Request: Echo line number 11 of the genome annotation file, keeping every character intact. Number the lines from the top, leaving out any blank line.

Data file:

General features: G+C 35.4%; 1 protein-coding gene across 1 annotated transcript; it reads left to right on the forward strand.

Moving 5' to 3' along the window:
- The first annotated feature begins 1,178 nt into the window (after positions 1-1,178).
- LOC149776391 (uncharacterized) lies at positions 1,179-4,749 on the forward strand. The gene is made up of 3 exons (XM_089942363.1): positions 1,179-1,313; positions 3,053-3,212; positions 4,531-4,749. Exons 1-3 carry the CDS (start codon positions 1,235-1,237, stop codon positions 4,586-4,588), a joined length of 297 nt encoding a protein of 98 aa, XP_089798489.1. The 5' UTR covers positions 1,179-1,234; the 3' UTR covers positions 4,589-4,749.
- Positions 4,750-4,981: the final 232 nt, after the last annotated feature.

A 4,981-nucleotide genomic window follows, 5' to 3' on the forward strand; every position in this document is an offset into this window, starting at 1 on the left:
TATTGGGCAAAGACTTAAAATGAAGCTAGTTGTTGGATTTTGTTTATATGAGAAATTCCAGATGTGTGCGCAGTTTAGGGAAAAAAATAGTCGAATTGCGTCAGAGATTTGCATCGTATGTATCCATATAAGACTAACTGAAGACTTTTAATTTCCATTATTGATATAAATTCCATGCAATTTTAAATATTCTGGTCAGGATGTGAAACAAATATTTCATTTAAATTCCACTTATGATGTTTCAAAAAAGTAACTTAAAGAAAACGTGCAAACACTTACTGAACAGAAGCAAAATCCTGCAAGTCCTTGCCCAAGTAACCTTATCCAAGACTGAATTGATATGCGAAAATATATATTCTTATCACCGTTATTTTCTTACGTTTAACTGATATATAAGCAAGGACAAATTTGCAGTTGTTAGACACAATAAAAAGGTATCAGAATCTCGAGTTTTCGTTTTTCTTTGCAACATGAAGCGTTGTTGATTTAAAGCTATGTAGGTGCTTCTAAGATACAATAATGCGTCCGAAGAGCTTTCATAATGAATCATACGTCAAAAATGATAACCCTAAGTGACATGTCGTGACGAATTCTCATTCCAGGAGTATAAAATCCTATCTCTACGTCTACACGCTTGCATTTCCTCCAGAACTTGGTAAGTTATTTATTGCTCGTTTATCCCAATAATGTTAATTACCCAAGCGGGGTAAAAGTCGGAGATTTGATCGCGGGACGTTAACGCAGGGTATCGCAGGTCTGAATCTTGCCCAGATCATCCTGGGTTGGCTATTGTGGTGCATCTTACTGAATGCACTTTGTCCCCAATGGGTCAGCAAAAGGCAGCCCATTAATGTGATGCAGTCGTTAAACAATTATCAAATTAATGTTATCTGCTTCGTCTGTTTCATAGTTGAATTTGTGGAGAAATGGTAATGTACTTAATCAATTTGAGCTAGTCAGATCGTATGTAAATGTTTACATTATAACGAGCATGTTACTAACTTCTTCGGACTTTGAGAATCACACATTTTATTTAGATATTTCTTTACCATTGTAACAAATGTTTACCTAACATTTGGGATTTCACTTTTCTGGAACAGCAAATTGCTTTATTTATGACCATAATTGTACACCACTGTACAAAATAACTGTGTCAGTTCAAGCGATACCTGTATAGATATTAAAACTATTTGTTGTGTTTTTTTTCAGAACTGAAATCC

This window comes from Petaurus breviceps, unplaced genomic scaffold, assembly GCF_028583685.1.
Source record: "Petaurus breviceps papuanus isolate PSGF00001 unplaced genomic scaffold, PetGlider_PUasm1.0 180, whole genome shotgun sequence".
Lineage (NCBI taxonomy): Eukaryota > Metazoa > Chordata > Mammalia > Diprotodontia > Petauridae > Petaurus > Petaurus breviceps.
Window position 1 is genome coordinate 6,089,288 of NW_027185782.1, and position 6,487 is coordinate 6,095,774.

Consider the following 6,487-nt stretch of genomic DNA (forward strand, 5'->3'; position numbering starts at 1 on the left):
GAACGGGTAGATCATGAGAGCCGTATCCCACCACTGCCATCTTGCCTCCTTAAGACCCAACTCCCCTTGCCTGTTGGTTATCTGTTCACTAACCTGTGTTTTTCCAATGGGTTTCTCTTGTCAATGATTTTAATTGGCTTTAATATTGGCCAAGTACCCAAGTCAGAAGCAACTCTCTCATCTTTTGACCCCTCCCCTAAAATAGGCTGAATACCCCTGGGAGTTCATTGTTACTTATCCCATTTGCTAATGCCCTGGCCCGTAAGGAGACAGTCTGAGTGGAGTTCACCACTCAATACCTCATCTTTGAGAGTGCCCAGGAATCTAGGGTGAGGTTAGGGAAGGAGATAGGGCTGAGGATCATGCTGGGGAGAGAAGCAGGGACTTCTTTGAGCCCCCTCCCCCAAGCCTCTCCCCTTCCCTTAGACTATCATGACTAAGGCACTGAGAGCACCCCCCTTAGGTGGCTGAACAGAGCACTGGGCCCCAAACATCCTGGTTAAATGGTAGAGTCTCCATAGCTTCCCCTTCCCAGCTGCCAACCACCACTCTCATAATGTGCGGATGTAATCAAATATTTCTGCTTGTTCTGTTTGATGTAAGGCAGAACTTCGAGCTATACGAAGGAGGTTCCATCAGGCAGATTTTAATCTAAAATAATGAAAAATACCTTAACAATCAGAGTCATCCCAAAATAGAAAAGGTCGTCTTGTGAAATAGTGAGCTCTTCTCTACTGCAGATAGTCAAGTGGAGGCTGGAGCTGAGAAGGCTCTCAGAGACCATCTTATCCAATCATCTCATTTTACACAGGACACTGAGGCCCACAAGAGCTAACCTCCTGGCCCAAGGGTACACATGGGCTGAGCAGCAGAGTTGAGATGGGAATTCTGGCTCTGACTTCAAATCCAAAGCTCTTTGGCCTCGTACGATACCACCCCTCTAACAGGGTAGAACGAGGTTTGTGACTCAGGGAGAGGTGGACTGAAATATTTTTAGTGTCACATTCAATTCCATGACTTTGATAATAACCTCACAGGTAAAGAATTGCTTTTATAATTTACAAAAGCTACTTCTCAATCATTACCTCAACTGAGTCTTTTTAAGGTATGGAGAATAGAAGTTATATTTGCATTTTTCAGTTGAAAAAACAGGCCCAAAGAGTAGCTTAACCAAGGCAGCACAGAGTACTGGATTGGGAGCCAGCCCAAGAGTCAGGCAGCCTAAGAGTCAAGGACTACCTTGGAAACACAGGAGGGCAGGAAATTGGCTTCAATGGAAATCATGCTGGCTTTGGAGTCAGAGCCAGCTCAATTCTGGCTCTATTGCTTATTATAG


Window position 1 is genome coordinate 6,089,288 of NW_027185782.1, and position 6,487 is coordinate 6,095,774.